Abstract

Aftershocks of the magnitude Mw 6.4 Bingöl earthquake of 1 May 2003 (eastern Turkey) were monitored by a local temporary seismic network. The spatial distribution of the aftershocks shows that the earthquake did not occur on the left-lateral East Anatolian fault, but perpendicular to it along a north-northwest-striking right-lateral fault. The event ruptured an area of 20 km by 8 km, but did not reach the Earth’s surface. The aftershocks of the 2003 Bingöl earthquake and those of the 1992 Erzincan earthquake seem to indicate the existence of a new seismically active right-lateral shear zone. Indeed, we show that historical earthquakes along both the North and East Anatolian fault led to positive changes in Coulomb failure stress for north-northwest-oriented right-lateral strike-slip faults in the Bingöl epicentral area. Moreover, the existence of such faults is supported by remote-sensing data.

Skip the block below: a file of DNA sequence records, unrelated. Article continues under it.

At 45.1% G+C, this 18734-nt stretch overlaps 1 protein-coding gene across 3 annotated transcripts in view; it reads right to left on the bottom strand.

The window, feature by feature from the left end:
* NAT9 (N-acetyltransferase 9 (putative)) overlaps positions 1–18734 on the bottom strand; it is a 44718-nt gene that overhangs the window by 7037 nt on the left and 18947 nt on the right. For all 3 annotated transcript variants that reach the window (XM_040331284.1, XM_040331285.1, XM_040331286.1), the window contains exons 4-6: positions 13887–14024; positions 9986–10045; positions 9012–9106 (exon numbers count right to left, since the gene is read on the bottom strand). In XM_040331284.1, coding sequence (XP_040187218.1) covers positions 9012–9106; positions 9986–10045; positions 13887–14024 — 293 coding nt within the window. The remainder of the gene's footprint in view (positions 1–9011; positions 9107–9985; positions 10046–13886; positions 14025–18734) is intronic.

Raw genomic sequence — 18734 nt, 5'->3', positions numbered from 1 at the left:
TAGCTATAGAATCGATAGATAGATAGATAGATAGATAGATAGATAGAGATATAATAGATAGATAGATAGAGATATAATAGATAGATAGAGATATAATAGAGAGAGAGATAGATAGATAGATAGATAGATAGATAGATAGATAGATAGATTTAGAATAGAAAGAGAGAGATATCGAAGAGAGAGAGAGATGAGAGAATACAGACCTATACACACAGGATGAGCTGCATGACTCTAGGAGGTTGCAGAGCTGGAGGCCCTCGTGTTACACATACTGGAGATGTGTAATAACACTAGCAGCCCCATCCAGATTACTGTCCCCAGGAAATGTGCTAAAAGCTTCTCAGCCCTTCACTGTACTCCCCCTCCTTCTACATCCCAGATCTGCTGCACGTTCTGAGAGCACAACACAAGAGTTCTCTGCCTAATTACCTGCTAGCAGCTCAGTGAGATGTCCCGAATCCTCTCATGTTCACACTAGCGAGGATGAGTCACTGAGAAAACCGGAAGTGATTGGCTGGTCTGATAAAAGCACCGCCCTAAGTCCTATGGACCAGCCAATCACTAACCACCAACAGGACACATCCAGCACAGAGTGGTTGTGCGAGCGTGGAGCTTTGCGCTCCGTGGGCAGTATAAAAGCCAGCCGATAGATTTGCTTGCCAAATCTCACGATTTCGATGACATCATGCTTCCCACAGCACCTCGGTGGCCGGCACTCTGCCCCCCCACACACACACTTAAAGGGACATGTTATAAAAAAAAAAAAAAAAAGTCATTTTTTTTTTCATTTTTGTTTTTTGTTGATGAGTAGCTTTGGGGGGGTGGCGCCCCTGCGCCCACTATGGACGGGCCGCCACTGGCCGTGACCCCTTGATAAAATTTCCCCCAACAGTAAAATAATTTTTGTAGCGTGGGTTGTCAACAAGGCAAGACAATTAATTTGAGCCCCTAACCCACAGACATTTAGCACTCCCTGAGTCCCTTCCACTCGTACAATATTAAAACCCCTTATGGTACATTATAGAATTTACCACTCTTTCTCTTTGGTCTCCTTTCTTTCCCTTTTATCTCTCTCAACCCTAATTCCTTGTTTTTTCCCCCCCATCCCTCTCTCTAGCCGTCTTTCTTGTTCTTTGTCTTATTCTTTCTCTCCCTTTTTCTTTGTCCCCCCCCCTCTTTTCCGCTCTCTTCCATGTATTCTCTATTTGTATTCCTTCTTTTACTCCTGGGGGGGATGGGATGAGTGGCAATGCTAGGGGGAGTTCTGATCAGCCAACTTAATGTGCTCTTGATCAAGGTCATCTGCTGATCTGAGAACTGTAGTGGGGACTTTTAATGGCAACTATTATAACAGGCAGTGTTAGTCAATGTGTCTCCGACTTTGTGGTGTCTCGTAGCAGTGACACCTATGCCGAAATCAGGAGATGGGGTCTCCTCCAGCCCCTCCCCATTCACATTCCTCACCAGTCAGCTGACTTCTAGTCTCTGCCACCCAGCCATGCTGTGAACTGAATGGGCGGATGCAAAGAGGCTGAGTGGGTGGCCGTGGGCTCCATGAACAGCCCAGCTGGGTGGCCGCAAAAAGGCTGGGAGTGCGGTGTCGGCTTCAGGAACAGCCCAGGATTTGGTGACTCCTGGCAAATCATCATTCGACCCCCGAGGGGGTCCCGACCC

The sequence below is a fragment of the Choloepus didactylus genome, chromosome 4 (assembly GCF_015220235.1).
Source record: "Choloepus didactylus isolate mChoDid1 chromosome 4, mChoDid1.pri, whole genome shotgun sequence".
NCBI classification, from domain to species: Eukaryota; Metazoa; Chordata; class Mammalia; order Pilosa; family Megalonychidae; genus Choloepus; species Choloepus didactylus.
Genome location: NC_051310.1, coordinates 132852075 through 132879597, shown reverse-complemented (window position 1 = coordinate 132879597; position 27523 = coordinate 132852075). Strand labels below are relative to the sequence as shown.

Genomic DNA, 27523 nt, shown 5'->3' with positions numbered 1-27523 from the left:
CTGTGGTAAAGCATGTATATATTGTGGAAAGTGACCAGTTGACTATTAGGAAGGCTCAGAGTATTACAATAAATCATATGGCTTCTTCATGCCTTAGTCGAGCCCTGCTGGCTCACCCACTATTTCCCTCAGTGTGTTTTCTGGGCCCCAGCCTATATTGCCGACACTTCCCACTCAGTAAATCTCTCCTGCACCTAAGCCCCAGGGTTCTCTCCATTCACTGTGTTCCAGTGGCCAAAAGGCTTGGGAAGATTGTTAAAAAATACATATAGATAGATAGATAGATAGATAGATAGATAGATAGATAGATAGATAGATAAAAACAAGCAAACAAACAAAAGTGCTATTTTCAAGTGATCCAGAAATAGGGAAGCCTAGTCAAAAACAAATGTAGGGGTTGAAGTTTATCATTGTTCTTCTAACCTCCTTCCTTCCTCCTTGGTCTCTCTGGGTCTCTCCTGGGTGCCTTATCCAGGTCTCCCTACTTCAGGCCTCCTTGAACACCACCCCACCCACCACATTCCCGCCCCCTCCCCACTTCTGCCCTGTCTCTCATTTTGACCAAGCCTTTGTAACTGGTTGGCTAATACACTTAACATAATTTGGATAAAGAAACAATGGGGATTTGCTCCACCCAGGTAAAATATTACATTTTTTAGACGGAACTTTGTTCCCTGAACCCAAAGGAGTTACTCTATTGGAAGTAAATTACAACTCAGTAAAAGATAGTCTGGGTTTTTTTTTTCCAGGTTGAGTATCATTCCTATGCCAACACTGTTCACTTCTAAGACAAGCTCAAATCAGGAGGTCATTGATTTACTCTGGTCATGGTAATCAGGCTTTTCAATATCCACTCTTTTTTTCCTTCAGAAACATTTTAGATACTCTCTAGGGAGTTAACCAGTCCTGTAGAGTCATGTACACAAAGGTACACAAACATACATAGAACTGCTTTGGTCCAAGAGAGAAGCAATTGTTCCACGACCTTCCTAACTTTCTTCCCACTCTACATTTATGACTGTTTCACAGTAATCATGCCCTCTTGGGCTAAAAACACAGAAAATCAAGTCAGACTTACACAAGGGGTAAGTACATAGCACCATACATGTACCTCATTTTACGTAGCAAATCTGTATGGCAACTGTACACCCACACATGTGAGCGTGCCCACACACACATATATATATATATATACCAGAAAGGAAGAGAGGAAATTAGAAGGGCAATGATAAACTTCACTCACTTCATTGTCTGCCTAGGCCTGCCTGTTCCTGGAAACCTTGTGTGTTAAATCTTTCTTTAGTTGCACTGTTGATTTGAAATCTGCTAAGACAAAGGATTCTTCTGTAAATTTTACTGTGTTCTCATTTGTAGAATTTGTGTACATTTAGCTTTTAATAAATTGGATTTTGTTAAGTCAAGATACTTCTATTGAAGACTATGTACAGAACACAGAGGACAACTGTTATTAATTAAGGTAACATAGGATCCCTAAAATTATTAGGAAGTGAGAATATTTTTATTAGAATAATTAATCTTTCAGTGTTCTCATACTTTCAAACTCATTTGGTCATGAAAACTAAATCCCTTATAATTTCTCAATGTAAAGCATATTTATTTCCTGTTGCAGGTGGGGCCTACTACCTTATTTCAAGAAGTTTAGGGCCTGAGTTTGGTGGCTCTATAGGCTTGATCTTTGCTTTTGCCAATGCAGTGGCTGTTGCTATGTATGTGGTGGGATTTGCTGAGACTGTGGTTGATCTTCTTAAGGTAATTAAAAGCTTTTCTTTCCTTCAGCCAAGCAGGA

Online material: Fault geometry and aftershock data near Bingöl.

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